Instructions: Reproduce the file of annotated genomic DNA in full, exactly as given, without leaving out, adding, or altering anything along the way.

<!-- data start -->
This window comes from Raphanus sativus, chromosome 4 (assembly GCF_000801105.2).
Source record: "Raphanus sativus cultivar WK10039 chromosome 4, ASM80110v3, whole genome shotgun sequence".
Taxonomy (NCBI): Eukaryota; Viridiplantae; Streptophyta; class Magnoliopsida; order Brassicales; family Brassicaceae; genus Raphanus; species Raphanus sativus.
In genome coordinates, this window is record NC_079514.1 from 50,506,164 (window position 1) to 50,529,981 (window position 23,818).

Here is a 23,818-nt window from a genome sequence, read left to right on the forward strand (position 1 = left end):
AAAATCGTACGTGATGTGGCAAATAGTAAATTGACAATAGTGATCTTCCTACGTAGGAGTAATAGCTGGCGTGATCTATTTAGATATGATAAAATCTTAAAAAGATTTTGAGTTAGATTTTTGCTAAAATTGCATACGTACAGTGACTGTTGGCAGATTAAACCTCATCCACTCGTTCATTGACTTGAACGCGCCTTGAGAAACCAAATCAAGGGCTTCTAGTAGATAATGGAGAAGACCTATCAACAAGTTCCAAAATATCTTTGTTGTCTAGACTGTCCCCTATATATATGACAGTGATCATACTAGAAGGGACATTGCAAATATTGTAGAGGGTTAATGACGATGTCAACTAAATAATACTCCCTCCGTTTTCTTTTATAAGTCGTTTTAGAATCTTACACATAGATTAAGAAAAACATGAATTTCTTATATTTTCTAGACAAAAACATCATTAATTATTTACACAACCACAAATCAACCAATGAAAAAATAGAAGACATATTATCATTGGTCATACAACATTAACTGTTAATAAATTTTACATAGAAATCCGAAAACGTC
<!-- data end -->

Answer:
This window comes from Raphanus sativus, chromosome 4 (assembly GCF_000801105.2).
Source record: "Raphanus sativus cultivar WK10039 chromosome 4, ASM80110v3, whole genome shotgun sequence".
Taxonomy (NCBI): Eukaryota; Viridiplantae; Streptophyta; class Magnoliopsida; order Brassicales; family Brassicaceae; genus Raphanus; species Raphanus sativus.
In genome coordinates, this window is record NC_079514.1 from 50,506,164 (window position 1) to 50,529,981 (window position 23,818).

Here is a 23,818-nt window from a genome sequence, read left to right on the forward strand (position 1 = left end):
AAAATCGTACGTGATGTGGCAAATAGTAAATTGACAATAGTGATCTTCCTACGTAGGAGTAATAGCTGGCGTGATCTATTTAGATATGATAAAATCTTAAAAAGATTTTGAGTTAGATTTTTGCTAAAATTGCATACGTACAGTGACTGTTGGCAGATTAAACCTCATCCACTCGTTCATTGACTTGAACGCGCCTTGAGAAACCAAATCAAGGGCTTCTAGTAGATAATGGAGAAGACCTATCAACAAGTTCCAAAATATCTTTGTTGTCTAGACTGTCCCCTATATATATGACAGTGATCATACTAGAAGGGACATTGCAAATATTGTAGAGGGTTAATGACGATGTCAACTAAATAATACTCCCTCCGTTTTCTTTTATAAGTCGTTTTAGAATCTTACACATAGATTAAGAAAAACATGAATTTCTTATATTTTCTAGACAAAAACATCATTAATTATTTACACAACCACAAATCAACCAATGAAAAAATAGAAGACATATTATCATTGGTCATACAACATTAACTGTTAATAAATTTTACATAGAAATCCGAAAACGTC